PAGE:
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Posted May 25, 2008

The Construct Validity of Memory Span as a Measure of Intelligence

A Presentation at the North Carolina Cognition Conference

Chapel Hill, NC

March 2007

Bruce L. Bachelder, PhD

Independent Practice of Psychology, Retired

Morganton, NC 28655

Abstract

Presentation Slides

Abstract

One point of view in working memory research is that memory span measures merely storage, not intelligence. That interpretation, however, is challenged by a century of research data and intelligence assessment. Limited storage capacity is only one of several interpretations of memory span  (Bachelder, 2005). Memory span is more closely related to intelligence than is commonly thought (Bachelder & Denny, 1977a, b; Jensen, 1970). As a measure of intelligence, memory span has poor face validity, but excellent construct validity.

This presentation:
(1) summarized competing interpretations of memory span as due to a limit on storage, attention, or the ability to cope with span load (“complex stimulus control”);
(2) reviewed the psychometric concepts of face and construct validity;
(3) presented the empirical features of memory span which parallel the characteristics of intelligence; and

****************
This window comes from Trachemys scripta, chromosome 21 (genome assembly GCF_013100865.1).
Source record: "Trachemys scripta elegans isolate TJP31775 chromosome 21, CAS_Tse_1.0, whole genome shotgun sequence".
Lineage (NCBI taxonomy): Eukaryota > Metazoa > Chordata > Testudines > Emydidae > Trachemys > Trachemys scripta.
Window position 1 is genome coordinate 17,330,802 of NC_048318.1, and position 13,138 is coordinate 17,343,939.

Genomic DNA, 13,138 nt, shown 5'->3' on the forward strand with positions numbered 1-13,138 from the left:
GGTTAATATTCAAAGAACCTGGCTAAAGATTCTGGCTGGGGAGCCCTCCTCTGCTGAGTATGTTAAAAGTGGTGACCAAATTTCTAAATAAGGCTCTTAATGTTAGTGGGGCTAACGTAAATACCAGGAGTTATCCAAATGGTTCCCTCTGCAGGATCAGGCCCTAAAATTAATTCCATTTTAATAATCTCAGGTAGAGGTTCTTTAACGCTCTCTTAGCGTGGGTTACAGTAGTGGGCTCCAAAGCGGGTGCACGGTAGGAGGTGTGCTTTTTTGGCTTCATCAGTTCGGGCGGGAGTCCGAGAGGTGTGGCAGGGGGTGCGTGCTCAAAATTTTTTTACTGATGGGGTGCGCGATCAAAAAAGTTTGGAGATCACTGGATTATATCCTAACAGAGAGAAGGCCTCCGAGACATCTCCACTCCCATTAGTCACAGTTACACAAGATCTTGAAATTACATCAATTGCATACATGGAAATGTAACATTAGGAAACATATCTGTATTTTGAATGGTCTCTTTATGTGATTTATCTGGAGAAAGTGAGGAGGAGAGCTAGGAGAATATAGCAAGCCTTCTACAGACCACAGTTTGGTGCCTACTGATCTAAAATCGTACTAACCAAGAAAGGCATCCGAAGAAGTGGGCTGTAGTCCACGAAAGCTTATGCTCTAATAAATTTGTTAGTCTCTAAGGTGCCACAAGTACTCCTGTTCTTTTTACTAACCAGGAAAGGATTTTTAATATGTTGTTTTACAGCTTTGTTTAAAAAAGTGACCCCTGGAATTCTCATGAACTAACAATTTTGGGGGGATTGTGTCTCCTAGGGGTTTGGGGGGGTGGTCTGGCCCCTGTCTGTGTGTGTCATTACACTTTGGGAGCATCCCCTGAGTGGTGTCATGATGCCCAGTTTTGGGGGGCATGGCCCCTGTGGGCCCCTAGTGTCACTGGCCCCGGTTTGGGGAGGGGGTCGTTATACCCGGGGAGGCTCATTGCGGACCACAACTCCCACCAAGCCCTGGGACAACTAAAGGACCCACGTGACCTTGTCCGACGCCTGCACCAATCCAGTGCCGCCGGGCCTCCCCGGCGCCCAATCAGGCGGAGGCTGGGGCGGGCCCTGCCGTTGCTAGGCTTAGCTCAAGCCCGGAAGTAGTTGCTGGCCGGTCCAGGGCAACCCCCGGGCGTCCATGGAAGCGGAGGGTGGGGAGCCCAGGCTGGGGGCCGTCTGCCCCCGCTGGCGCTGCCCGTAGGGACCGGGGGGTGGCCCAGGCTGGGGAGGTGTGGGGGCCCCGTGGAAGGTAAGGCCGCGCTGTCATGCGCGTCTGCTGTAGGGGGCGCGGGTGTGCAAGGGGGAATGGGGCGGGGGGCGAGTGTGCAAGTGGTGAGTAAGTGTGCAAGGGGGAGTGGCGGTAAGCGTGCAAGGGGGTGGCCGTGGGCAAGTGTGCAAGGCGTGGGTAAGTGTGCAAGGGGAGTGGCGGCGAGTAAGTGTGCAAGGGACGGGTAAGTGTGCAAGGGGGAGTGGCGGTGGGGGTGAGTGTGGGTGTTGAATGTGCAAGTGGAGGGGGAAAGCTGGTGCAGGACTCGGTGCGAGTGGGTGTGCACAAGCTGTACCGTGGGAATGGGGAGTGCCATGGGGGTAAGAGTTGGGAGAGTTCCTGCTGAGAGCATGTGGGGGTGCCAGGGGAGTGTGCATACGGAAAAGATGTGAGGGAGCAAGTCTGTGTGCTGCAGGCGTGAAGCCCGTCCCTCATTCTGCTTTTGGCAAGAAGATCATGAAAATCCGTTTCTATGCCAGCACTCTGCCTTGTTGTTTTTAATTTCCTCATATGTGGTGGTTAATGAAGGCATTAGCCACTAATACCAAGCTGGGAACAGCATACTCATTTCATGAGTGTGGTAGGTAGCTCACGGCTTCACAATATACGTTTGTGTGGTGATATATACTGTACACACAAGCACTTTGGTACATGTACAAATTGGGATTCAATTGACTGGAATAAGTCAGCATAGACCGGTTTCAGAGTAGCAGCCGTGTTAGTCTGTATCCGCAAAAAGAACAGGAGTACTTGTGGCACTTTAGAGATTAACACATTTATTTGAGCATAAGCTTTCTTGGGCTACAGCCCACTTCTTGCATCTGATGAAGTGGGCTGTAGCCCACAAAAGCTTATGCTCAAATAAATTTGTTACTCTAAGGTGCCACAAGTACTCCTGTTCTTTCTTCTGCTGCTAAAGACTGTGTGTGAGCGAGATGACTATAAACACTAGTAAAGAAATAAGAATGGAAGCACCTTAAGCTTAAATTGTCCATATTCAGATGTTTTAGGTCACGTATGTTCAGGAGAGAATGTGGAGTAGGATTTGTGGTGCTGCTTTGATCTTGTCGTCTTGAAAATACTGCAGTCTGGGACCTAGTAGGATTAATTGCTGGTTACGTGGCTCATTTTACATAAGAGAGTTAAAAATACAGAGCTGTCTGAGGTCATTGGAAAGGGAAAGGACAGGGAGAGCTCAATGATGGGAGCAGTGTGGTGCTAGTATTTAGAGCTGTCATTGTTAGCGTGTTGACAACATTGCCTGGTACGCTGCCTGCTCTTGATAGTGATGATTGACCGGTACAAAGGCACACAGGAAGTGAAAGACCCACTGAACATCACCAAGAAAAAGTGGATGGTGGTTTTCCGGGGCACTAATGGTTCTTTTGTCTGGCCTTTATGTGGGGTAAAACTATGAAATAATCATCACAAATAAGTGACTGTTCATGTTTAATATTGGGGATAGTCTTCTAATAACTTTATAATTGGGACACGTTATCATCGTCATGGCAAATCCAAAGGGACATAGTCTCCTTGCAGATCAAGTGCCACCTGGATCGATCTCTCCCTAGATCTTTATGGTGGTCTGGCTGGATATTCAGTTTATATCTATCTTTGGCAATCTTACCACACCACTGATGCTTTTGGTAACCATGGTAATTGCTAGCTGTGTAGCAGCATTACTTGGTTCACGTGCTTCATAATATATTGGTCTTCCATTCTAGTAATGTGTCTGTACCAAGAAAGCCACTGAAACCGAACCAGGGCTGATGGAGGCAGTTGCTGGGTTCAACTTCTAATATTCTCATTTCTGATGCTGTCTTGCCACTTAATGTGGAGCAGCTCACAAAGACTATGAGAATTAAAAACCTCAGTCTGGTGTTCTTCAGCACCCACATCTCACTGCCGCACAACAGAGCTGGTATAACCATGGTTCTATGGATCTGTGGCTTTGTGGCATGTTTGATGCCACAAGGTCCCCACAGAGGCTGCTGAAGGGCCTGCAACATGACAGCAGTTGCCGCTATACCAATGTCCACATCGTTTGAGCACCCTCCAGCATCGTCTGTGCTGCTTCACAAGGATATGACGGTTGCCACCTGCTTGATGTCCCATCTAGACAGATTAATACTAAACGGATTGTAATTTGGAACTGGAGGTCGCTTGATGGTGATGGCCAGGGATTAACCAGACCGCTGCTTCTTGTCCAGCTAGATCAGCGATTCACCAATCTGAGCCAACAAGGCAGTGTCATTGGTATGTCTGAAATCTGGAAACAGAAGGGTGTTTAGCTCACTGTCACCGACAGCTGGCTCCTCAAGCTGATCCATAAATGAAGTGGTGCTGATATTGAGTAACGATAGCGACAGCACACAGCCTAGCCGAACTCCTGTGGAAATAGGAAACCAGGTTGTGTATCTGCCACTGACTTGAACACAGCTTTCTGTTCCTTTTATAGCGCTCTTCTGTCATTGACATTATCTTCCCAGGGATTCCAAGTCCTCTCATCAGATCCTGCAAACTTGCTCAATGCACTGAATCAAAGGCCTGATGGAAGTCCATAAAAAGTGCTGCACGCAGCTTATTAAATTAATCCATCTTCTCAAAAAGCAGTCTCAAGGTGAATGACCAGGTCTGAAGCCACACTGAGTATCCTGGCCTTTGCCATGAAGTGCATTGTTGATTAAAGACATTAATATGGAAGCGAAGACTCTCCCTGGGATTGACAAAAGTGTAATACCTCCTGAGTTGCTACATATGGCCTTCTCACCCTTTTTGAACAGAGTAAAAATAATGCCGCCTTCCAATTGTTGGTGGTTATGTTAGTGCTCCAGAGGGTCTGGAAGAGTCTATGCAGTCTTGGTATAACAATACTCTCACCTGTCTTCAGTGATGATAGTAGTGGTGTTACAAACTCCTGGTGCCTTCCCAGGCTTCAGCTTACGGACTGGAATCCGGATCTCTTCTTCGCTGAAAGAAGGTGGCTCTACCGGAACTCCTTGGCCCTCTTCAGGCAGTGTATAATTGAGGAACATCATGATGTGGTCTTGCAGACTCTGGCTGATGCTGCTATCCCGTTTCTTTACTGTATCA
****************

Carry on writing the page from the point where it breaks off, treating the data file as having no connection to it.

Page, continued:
(4) discussed how a prominent point of view could conflict so sharply with a century of data and practice.

References

Bachelder, B. L. (2005). The spans question: Challenges to the memory interpretation of the "memory" span test. Paper presented at the Annual North
    Carolina Cognition Conference.
Bachelder, B. L. and Denny, M. R. (1977). A theory of intelligence: I. Span and the complexity of stimulus control. Intelligence, 1(2), 127-150.
Bachelder, B. L. and Denny, M. R. (1977). A theory of intelligence: II. The role of span in a variety of intellectual tasks. Intelligence, 1(3), 237-256.
Jensen, A. R. (1970). A theory of primary and secondary familial mental retardation. In N. R. Ellis. (Ed.), International review of research in mental
    retardation. New York, Academic Press.